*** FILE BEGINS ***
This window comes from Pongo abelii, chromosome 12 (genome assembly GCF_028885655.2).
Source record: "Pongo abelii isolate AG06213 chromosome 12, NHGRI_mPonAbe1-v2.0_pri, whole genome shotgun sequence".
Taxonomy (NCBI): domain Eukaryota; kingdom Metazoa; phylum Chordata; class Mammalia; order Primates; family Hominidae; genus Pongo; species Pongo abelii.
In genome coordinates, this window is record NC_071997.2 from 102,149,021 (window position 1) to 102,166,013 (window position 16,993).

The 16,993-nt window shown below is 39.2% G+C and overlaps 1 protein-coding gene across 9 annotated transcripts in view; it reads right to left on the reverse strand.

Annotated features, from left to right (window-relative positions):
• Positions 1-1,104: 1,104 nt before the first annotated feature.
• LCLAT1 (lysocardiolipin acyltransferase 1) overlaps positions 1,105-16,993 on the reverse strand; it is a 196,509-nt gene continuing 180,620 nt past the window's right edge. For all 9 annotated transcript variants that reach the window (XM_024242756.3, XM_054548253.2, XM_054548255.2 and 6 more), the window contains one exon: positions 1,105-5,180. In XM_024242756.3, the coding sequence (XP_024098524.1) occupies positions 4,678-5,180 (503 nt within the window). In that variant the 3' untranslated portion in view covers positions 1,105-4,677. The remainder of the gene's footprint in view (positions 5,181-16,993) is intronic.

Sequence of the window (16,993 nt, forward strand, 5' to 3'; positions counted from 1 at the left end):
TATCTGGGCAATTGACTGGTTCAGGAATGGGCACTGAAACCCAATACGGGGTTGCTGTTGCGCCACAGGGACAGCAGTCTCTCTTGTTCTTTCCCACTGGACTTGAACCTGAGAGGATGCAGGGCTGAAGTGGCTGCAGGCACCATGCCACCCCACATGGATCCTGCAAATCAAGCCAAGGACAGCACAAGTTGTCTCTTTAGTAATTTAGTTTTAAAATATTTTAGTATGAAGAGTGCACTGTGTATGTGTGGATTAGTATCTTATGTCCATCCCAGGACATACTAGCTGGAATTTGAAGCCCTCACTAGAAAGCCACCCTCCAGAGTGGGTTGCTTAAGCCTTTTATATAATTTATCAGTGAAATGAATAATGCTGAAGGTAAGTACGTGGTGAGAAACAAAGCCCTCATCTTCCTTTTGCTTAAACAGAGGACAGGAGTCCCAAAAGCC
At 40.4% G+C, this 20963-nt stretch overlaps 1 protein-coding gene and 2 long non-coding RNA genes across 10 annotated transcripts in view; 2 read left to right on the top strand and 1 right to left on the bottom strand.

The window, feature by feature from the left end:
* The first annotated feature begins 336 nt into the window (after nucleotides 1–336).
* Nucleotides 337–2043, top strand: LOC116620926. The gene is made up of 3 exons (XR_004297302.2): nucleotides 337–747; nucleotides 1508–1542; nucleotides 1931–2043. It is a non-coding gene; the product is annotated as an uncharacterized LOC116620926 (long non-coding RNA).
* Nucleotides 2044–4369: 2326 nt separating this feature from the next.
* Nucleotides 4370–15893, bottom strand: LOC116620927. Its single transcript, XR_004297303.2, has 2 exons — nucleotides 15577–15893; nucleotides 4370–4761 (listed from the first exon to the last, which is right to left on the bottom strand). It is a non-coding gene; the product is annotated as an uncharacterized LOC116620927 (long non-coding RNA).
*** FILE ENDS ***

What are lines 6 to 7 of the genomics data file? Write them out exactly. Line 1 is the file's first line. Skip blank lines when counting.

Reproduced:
Annotated features, from left to right (window-relative positions):
• Positions 1-1,104: 1,104 nt before the first annotated feature.